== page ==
Reviewed by Dr. Wyndham Whynot, Professor of History, Livingstone College
When one thinks of Rome’s military history and forces, individuals often think of the pre-Augustinian era: Julius Caesar’s Gallic Wars, the Punic Wars, while others might have familiarity with Rome’s military forces and operations up through 100 A.D. Syvanne’s book presents an ambitious attempt to discuss Rome’s military history from 284 up through the end of the Roman Empire. Volume one focuses on the era from the beginning of Diocletian’s reign in 284 through Constantius’ II death in 361.
Using a holistic approach that examines Roman military and allied forces, as well as those of the potential enemies, the author provides an overview of their society’s political and military institution, various branches of military forces, social classes, finances, personnel, finances, tactics, and strategies. Starting with the British Isles and generally working geographically clockwise around the Mediterranean Sea to Northwest Africa, Syvanne discusses the various ethnics groups that challenged or assisted the Roman military forces found in each region. Many groups receive a brief overview; however, more important threats or allies such as Goths, Sasanians, Armenians, etc. receive more attention.
After providing an overview of the empire’s decline starting with the Emperor’s Caracalla military reforms that appeared to reduce Rome’s military strength in the long-term and his murder in 217, the author examines a variety of conflicts, usurpations and civil war threatening Rome’s stability, as well as Emperor Gallienus’ military reforms during the mid-third century. As Rome heads toward the latter part of this century, Syvanne focuses his attention on the reign of Emperor Probus, whom he praises for his military ability, yet was killed during a coup instigated by one of his officers, which led to events resulting in the rise of Diocletian and the establishment of the tetrarchy.
Approximately the last sixty percent of the book provides an in-depth look at the reigns of Diocletian and his co-rulers, Constantine’s rise to supremacy as ruler of the empire, and the era of his sons until the death of Constantius II in 361. Syvanne covers such matters as Diocletian’s establishment of shared rule in attempt to provide for smoother government succession, yet shows how this actually created constant conflicts between co-rulers. In some way, we see that although policies and reforms created changes, must of the conflict and need for military actions continue the same as prior to Diocletian’s reign.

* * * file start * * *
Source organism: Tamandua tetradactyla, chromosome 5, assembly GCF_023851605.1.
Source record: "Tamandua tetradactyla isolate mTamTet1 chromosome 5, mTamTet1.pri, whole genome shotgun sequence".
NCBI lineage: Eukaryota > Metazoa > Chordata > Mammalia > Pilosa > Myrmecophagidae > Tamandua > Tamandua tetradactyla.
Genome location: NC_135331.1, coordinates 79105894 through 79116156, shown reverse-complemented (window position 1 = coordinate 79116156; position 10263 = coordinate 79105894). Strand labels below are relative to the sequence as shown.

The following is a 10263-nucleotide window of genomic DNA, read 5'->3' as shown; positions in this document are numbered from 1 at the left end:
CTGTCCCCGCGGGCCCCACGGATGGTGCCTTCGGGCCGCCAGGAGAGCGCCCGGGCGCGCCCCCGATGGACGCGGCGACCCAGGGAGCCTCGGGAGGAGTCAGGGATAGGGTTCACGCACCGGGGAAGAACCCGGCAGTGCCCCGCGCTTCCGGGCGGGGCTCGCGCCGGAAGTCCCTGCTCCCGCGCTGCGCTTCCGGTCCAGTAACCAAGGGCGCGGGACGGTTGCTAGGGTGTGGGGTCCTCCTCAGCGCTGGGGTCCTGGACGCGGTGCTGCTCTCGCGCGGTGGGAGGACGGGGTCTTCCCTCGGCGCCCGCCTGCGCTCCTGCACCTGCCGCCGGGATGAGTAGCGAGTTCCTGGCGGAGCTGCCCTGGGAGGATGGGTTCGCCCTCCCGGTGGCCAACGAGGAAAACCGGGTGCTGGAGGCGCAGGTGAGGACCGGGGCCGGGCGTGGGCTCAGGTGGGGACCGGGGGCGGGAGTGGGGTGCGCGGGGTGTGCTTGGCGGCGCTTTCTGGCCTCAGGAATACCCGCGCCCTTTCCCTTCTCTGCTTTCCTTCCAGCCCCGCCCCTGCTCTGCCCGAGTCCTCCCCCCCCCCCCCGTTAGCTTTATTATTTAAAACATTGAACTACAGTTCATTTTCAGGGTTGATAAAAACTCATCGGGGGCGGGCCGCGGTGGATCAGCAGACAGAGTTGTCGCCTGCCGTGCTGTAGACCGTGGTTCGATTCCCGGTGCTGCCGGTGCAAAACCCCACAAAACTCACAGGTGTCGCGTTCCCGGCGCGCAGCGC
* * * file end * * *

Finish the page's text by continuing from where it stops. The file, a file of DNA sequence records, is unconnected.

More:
Constantine, considered by the author as the greatest Roman military leader of the fourth century, receives significant attention regarding military reforms, his use of combined arms, and support of Christianity to increase his popularity and arguably some of his success in seizing control from his rivals during his lifetime. Ending with an examination of Constantine’s sons’ co-reigns of the empire, Syvanne shows that the sons learned the lessons of their father, as each used their Roman legions and military forces to overthrow each other until only Constantius II remained as the ruling emperor.
Syvanne makes an unusual decision regarding his usage of his research materials, one that makes the work of less use to some scholars, especially those lacking solid knowledge of Roman military history. Despite an impressive number of sources from Roman authors of the era and the extensive use of secondary works, the author limits many of his citations to “only in such cases that need to be argued further”(p. x), which could prevent readers from finding the specific information
Multiple maps generally complement the text, yet some are so crowded with information that they are difficult to read. Photos of Roman equipment and Roman military re-enactors; coinage and statuary showing various Caesars; as well as illustrations of various military equipment, tactical formations, fortifications, soldiers (Romans, Allies, and Enemies); and various battles are also used to demonstrate elements the author discusses. An appendix provides a two page overview of the Christian controversies confronting Rome during Constantine’s reign.
To some degree this work is somewhat similar to Osprey’s Rome and her Enemies: An Empire Created and Destroyed by War, which is probably a superior work in regards to its coverage of Rome from 735 BC to 500 AD, illustrations and mapping of battles, but Syvanne’s work is more comprehensive in its coverage of the years 284-361. Scholars and individuals interested in Rome’s military institutions in the mid-imperial age will find this work useful. This reviewer believes the work provides a comprehensive examination of Rome’s military history during this period of the empire and looks forward to the forthcoming volumes.